ARRR, MUSTACHE BABY!

From the Mustache Baby series

The hirsute baby buddies (Mustache Baby Meets His Match, 2015, etc.) are back for more adventures!

Mustachioed baby Billy and bearded baby Javier are spending the day at the pool, a perfect place to explore the high seas and rescue shipwrecked passengers (a floating Barbie), save stranded whales (a sunbather lying next to the pool), and fight sea monsters (a snorkeling swimmer). They become fishermen and submarine scientists and Navy sailors….However, two pirates named Capt. Kid and Short John Silver have stolen treasure and are burying it on a deserted island (the sandbox). Sailors Billy and Javier recover the treasure and start to return it to its rightful owners when: Pirates attack! During the resultant duel, Billy’s mustache grows long and curly and Javier’s beard gets pointy—suddenly they are “bad guy” pirates too! Their greed is their undoing, and they are put in the dungeon (separate pack and plays). When they wake, they do everything to become heroes again…even befriend Capt. Kid and Short John Silver. This silly tale of hairy-faced babies who are bad some of the time and learn from their mistakes, Heos and Ang’s third outing together, is a good addition to pirate storytimes or hairy-baby collections. In Ang’s stylized digital illustrations, Billy presents white, presumably Latinx Javier is light brown; Short John Silver is black; and Capt. Kid has olive skin and a fluffy black bob.

Good fun. (Picture book. 2-7)

Pub Date: March 5, 2019

ISBN: 978-1-328-50652-8

Page Count: 40

Publisher: Clarion Books

Review Posted Online: Oct. 28, 2018

Kirkus Reviews Issue: Nov. 15, 2018

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While thar be precious little piracy visible in this, its feminist themes are strong.

HOW TO BE A PIRATE

Feminism for the piratically inclined.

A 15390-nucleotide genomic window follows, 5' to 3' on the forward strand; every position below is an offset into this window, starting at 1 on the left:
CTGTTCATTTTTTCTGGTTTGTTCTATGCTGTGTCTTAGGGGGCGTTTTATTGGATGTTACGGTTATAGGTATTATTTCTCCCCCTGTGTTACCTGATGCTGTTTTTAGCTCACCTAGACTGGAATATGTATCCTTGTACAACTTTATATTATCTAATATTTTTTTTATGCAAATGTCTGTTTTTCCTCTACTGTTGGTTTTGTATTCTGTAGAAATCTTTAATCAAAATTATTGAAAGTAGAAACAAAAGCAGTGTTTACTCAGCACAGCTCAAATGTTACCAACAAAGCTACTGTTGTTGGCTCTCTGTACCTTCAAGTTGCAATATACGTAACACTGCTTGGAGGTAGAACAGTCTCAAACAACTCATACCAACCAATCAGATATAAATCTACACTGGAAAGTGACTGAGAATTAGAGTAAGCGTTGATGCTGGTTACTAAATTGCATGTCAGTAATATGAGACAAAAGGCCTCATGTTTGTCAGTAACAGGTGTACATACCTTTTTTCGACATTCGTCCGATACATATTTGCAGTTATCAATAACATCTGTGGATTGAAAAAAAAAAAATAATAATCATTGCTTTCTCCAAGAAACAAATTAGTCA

Fitzgerald and Barrager give the old chestnut of a girl who’s turned away from a boys’ fort due to her gender alone a piratical twist. After CeCe’s initial disappointment, she vows to get advice from the only true pirate she knows: her grandfather. Game to give his granddaughter a 101 in how to be the best possible scurvy dog, he uses each of his tattoos to extol a virtue such as bravery or speed. As in Alison McGhee and Eliza Wheeler’s Tell Me a Tattoo Story (2016), body art becomes the inspiration for any number of adventures and aphorisms, ending with the most important lesson: love. Readers may note that few of these flights of fancy have much to do with pirates specifically. Nevertheless, an emboldened CeCe returns to the boys and successfully owns her piratude. The ending is more than a bit optimistic, as CeCe gains admission simply by redeclaring intentions with a smidgen more chutzpah. Would that misogyny always rolled over so easily. Happily, Fitzgerald’s tale is accompanied by the rollicking vibrancy of Barrager’s art. Reality pales (literally) in the face of the imagination, with a clever tonal shift to a brighter, more saturated palette indicating CeCe’s determination. CeCe and Grandpa both present white; the boys who initially snub her display a range of skin colors and hair textures.

While thar be precious little piracy visible in this, its feminist themes are strong. (Picture book. 3-6)

Pub Date: March 3, 2020

ISBN: 978-1-68119-778-4

Page Count: 40

Publisher: Bloomsbury

Review Posted Online: Nov. 5, 2019

Kirkus Reviews Issue: Dec. 1, 2019

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Watching unlikely friends finally be as “happy as two someones can be” feels like being enveloped in your very own hug.

THE HUG

What to do when you’re a prickly animal hankering for a hug? Why, find another misfit animal also searching for an embrace!

Sweet but “tricky to hug” little Hedgehog is down in the dumps. Wandering the forest, Hedgehog begs different animals for hugs, but each rejects them. Readers will giggle at their panicked excuses—an evasive squirrel must suddenly count its three measly acorns; a magpie begins a drawn-out song—but will also be indignant on poor hedgehog’s behalf. Hedgehog has the appealingly pink-cheeked softness typical of Dunbar’s art, and the gentle watercolors are nonthreatening, though she also captures the animals’ genuine concern about being poked. A wise owl counsels the dejected hedgehog that while the prickles may frighten some, “there’s someone for everyone.” That’s when Hedgehog spots a similarly lonely tortoise, rejected due to its “very hard” shell but perfectly matched for a spiky new friend. They race toward each other until the glorious meeting, marked with swoony peach swirls and overjoyed grins. At this point, readers flip the book to hear the same gloomy tale from the tortoise’s perspective until it again culminates in that joyous hug, a book turn that’s made a pleasure with thick creamy paper and solid binding.

Watching unlikely friends finally be as “happy as two someones can be” feels like being enveloped in your very own hug. (Picture book. 3-5)

Pub Date: April 2, 2019

ISBN: 978-0-571-34875-6

Page Count: 48

Publisher: Faber & Faber

Review Posted Online: Jan. 15, 2019

Kirkus Reviews Issue: Feb. 1, 2019

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